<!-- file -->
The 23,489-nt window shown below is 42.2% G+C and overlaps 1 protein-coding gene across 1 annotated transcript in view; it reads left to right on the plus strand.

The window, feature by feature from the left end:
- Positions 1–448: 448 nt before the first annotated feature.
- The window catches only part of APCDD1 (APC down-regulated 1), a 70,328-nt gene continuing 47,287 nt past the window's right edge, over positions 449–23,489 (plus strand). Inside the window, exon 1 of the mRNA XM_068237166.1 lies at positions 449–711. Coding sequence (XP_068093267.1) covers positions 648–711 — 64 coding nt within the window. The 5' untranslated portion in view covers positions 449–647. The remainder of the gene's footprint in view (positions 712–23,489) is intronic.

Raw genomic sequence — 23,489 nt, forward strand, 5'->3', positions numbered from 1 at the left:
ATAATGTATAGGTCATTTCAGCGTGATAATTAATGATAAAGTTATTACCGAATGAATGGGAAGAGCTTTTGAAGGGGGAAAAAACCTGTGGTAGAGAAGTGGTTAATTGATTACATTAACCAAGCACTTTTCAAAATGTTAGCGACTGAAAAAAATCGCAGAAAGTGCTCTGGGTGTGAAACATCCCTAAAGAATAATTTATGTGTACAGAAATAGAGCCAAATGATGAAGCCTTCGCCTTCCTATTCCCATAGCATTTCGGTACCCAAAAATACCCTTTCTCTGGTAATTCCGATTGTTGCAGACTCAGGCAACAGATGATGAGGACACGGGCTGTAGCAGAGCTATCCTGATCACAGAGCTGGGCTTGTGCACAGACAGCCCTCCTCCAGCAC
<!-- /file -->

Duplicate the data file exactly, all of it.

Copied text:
The 23,489-nt window shown below is 42.2% G+C and overlaps 1 protein-coding gene across 1 annotated transcript in view; it reads left to right on the plus strand.

The window, feature by feature from the left end:
- Positions 1–448: 448 nt before the first annotated feature.
- The window catches only part of APCDD1 (APC down-regulated 1), a 70,328-nt gene continuing 47,287 nt past the window's right edge, over positions 449–23,489 (plus strand). Inside the window, exon 1 of the mRNA XM_068237166.1 lies at positions 449–711. Coding sequence (XP_068093267.1) covers positions 648–711 — 64 coding nt within the window. The 5' untranslated portion in view covers positions 449–647. The remainder of the gene's footprint in view (positions 712–23,489) is intronic.

Raw genomic sequence — 23,489 nt, forward strand, 5'->3', positions numbered from 1 at the left:
ATAATGTATAGGTCATTTCAGCGTGATAATTAATGATAAAGTTATTACCGAATGAATGGGAAGAGCTTTTGAAGGGGGAAAAAACCTGTGGTAGAGAAGTGGTTAATTGATTACATTAACCAAGCACTTTTCAAAATGTTAGCGACTGAAAAAAATCGCAGAAAGTGCTCTGGGTGTGAAACATCCCTAAAGAATAATTTATGTGTACAGAAATAGAGCCAAATGATGAAGCCTTCGCCTTCCTATTCCCATAGCATTTCGGTACCCAAAAATACCCTTTCTCTGGTAATTCCGATTGTTGCAGACTCAGGCAACAGATGATGAGGACACGGGCTGTAGCAGAGCTATCCTGATCACAGAGCTGGGCTTGTGCACAGACAGCCCTCCTCCAGCAC